UN human rights experts* have called on the US Government to halt the imminent execution of a Mexican national amid
concerns that he did not receive a fair trial.
Mr. Roberto Ramos Moreno, a Mexican national, is due to be executed in Texas on 14 November 2018. He was convicted of
capital murder in 1993.
Mr. Moreno has had psychosocial disabilities predating the time of offence. In such circumstances, international human
rights standards prohibit the use of the death penalty.
The Texas authorities failed to notify, in a timely fashion, the Mexican consulate of his arrest, in contravention of
international standards thus resulting in Mr. Moreno being denied essential assistance in crucial stages of the
investigation. In addition, Mr. Moreno Ramos did not have legal representation until three months after his initial
arrest, despite having requested a lawyer.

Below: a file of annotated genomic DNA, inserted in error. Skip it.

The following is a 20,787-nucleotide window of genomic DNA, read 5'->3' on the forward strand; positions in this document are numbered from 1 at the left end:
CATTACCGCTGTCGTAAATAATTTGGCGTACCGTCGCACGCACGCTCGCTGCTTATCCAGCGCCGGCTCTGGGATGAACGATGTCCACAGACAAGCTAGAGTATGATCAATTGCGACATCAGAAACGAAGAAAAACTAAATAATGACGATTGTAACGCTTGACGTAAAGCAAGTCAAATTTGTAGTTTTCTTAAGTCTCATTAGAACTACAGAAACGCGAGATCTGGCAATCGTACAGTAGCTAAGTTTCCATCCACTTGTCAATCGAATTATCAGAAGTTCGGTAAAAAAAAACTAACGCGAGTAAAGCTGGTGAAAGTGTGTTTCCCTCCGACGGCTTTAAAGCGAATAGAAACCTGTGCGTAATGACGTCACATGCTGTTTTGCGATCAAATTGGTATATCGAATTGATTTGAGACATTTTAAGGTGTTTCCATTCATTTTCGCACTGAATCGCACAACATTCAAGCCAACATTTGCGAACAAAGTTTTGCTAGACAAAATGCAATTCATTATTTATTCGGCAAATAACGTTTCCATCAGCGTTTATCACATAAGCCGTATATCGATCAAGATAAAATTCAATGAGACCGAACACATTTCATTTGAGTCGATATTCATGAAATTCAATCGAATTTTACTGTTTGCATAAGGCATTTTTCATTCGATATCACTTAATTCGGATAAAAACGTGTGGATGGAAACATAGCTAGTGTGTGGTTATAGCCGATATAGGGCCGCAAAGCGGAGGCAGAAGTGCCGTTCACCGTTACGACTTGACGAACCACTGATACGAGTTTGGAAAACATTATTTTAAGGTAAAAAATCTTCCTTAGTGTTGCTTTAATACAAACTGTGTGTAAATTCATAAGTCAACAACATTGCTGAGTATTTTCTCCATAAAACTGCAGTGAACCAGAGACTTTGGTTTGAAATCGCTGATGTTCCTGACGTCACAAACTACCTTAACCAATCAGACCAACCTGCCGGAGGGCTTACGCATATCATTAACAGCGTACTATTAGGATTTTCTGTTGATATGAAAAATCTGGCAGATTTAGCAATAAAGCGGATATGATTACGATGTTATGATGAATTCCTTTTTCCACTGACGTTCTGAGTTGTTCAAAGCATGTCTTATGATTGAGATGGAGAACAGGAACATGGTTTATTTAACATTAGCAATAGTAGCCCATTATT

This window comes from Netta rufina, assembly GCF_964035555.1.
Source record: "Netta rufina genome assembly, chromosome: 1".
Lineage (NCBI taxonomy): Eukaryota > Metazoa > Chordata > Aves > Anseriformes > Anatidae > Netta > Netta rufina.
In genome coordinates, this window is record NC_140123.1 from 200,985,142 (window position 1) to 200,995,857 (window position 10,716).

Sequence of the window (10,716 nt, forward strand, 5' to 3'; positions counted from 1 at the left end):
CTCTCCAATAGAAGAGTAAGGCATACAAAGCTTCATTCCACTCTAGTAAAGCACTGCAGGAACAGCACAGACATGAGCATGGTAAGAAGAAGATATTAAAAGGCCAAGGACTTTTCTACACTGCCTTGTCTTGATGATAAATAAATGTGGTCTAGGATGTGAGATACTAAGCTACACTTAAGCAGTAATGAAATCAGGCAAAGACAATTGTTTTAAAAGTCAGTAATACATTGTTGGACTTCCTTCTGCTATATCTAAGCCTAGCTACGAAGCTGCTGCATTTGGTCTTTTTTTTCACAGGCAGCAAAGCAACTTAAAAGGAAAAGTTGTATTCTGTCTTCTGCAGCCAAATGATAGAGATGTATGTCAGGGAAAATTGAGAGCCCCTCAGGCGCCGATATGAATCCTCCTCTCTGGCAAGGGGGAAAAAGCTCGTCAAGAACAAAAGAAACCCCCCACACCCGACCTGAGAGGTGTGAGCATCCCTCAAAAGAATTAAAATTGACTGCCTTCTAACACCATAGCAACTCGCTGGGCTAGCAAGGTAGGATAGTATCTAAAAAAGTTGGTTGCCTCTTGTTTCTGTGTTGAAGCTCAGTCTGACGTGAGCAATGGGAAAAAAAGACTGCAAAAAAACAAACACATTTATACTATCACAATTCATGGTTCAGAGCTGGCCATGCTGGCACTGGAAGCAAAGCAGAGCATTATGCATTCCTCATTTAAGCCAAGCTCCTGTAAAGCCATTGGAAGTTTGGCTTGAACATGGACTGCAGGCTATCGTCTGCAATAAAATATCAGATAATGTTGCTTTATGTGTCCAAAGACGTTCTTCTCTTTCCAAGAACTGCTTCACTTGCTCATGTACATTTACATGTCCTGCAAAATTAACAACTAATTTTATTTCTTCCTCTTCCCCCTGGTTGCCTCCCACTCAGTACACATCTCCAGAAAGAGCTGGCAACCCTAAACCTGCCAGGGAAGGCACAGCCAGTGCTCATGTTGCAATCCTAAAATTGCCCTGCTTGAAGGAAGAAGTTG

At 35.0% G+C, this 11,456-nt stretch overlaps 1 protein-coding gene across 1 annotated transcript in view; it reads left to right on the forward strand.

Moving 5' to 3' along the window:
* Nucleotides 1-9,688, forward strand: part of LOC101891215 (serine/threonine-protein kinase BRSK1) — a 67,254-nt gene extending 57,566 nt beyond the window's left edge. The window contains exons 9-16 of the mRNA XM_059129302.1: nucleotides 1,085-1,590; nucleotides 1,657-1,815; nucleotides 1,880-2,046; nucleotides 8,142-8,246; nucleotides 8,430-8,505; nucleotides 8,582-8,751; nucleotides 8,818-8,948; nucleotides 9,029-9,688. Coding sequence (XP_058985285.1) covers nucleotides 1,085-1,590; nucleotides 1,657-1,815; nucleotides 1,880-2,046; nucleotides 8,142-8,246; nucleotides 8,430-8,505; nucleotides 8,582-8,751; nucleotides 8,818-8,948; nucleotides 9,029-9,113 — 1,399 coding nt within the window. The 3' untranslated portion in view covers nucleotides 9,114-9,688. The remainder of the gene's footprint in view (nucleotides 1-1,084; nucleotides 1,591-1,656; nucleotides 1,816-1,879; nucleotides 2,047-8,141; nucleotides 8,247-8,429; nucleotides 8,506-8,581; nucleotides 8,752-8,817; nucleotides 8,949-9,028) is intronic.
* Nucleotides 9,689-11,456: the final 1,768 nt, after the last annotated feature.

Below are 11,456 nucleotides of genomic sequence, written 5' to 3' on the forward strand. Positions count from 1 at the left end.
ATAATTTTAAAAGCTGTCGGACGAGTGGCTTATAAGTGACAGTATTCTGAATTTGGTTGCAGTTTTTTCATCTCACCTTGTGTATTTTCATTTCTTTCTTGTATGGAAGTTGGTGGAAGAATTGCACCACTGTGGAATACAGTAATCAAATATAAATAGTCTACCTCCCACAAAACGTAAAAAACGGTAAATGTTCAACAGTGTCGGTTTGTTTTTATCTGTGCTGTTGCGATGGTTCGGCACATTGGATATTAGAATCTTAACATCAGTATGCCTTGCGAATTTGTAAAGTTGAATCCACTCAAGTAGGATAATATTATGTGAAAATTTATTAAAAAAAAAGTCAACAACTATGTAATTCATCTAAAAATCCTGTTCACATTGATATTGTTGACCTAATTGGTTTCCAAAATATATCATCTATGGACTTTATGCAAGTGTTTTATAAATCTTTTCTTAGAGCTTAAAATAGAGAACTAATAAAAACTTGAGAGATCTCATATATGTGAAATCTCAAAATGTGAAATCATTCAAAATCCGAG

The UN’s International Court of Justice found in 2004 that the US Government had breached its obligations under the
Vienna Convention on Consular Relations, and ordered the Government not to execute Mr. Ramos Moreno until his case had
“Any death sentence carried out in contravention of a Government’s international obligations amounts to an arbitrary
execution,” the experts warned. “We call for his death sentence to be annulled and for Mr. Ramos Moreno to be re-tried
in compliance with due process and international fair trial standards.”
The Inter-American Commission on Human Rights has also called for a new trial in line with due process and fair trial